As parents, we often question our performance as we focus on how we are going to shape and mould our children into the adults we hope they will be.
How do we ensure they reach their full learning potential?
How do we avoid tantrums but instead have our child clearly communicate their needs to us?
How do we make sure they make the right decisions? When we are there, and when we aren’t.
But, perhaps, we are jumping too far. Perhaps, we are forgetting about one basic rule.
We can do none of the above if our child’s brain feels unsafe.
“When a brain feels unsafe, it goes back to that primal function, so we lose access to the front part of the brain that makes good decisions,” explains Karen Young, neurodevelopment educator and founder of Hey Sigmund.
“The front part of the brain is used to make deliberate decisions, it’s used to retrieve learned information, to regulate self-control and to think through consequences.
“When we lose access to that part of the brain, we just go to instinct and impulse as it just becomes about ‘what do I need to do to become safe right now?’.”
A paper on the Science of Neglect from Harvard University, explains that when adult responses are unreliable, inappropriate or absent, a child’s developing brain circuits can be disrupted and subsequent learning, behaviour and health can be impaired.
Young adds that a child’s brain feels unsafe when there is any sense of separation from their important adults.
It can be emotional separation, like shame, or a sense of emotional disconnect, like when we put them in a time out or when they experience separation anxiety.
Young points out that sometimes separation anxiety is unavoidable, for example when we need to leave children in the care of others, but in those cases, we identify a carer, who the child feels safe with, to come in and build that sense of safety.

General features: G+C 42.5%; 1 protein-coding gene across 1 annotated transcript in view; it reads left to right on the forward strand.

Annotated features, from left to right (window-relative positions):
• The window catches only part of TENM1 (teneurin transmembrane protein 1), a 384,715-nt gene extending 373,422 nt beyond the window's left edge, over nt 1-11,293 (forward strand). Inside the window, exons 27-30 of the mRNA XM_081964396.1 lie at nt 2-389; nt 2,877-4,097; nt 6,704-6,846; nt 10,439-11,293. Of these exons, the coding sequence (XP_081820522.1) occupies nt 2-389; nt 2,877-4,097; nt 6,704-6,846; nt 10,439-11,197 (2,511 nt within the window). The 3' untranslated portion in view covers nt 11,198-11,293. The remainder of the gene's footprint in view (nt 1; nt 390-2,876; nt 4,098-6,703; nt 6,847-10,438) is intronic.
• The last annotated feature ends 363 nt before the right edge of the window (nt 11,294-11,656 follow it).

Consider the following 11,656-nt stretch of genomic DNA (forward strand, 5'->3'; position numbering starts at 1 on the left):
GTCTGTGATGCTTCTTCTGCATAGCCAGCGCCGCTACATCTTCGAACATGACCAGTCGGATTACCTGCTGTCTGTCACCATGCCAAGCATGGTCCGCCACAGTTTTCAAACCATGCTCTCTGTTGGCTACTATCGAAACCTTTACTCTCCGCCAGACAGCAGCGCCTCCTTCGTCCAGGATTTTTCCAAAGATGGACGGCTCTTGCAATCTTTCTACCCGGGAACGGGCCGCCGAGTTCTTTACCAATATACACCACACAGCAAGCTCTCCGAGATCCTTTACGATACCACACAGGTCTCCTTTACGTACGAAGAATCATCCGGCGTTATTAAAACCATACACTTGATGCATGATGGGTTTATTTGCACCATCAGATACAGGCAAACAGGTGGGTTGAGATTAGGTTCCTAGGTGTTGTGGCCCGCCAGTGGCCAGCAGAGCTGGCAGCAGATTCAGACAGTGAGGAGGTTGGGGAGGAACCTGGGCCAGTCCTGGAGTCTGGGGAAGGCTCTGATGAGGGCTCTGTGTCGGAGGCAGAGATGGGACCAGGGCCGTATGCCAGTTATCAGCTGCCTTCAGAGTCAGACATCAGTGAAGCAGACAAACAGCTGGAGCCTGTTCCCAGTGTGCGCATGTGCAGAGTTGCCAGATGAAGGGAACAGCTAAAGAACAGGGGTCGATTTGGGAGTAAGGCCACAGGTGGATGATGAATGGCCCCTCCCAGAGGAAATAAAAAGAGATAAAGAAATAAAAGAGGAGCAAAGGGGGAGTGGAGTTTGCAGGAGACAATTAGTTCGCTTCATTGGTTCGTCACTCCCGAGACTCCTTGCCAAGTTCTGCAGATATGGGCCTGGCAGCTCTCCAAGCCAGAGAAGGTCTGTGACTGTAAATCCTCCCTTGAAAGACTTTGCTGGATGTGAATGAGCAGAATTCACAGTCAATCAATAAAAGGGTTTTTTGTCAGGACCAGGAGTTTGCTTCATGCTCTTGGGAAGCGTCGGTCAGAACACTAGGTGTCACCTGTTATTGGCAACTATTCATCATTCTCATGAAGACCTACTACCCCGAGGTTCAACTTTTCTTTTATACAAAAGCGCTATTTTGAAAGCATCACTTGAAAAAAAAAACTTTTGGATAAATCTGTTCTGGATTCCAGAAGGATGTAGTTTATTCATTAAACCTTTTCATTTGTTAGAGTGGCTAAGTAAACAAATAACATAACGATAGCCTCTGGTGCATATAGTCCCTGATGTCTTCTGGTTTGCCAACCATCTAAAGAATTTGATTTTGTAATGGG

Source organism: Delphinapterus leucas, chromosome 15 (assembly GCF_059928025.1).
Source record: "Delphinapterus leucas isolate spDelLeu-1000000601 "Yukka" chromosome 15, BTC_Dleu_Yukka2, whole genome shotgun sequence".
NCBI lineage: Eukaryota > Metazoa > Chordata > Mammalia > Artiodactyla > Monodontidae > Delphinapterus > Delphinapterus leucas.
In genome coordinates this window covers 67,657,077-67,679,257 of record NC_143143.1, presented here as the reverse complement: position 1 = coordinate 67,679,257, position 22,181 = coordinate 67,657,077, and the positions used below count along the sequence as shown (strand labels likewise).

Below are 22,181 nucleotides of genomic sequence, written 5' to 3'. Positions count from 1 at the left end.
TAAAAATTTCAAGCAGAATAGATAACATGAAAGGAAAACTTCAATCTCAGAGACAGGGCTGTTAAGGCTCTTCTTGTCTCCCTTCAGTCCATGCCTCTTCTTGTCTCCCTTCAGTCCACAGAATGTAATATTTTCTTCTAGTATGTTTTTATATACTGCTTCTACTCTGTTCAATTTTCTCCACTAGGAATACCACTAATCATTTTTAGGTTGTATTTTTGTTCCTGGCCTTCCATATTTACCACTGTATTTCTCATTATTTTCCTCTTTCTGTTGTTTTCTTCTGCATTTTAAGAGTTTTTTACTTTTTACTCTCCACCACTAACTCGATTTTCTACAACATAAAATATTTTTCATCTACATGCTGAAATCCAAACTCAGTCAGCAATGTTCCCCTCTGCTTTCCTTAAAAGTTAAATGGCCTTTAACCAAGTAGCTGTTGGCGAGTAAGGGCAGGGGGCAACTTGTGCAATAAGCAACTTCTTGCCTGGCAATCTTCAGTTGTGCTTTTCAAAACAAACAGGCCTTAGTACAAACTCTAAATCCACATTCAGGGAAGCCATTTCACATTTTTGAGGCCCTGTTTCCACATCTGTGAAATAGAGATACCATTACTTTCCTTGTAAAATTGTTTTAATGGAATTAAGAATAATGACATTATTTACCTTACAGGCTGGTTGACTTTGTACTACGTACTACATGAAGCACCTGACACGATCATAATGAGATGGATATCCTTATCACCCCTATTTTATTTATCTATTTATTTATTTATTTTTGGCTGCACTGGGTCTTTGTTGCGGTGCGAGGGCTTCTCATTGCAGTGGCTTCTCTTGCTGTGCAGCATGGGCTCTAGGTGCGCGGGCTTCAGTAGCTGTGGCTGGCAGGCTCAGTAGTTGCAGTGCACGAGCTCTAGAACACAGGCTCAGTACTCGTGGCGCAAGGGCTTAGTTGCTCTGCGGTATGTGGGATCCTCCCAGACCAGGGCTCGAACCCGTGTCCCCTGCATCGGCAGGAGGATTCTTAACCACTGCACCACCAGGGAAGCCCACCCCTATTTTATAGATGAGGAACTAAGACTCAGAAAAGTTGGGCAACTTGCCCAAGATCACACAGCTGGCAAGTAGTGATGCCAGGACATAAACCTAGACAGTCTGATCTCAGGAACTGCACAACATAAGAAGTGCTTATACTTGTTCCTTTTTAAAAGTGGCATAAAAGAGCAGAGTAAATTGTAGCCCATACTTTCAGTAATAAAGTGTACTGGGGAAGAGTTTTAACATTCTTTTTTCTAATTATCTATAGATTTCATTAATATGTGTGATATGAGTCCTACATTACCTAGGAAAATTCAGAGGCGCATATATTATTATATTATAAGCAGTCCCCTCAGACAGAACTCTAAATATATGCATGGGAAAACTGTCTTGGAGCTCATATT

What an unsafe brain looks like
When a child’s brain feels unsafe, they lose their ability to use that thinking part of the brain. This can manifest into tantrums, big feelings, big tears, being withdrawn and even a calm child.
“If you send a child to time out, you may get a calm child, but it doesn’t necessarily mean that their bodies are calm,” Young explains.
“If their body isn’t calm, then their brain doesn’t actually feel safe, and we don’t have access to that front part of their brain, so we are less effective in being able to teach and guide them.
“As parents, the biggest consequence is we lose our capacity to influence and guide them as they don’t have access to that thinking mode.”
This consequence can continue into their older years.
“As a form of self-preservation, no one is going to put themselves in front of someone who is going to shame or punish them,” she says.
“So, when children are older, when they make big mistakes, they are more likely to keep things from us.”
It’s important to note that it’s not about ensuring our child’s brain never feels unsafe.
“All brains feel unsafe sometimes, and that is normal and healthy,” Young highlights.
“It will happen when children don’t get what they want, when parents need to enforce rules and boundaries (in a loving way instead of a shaming way) and when children are tired or hungry.
“The brain will hardwire around what happens most, so we want their brain to feel safe most of the time.”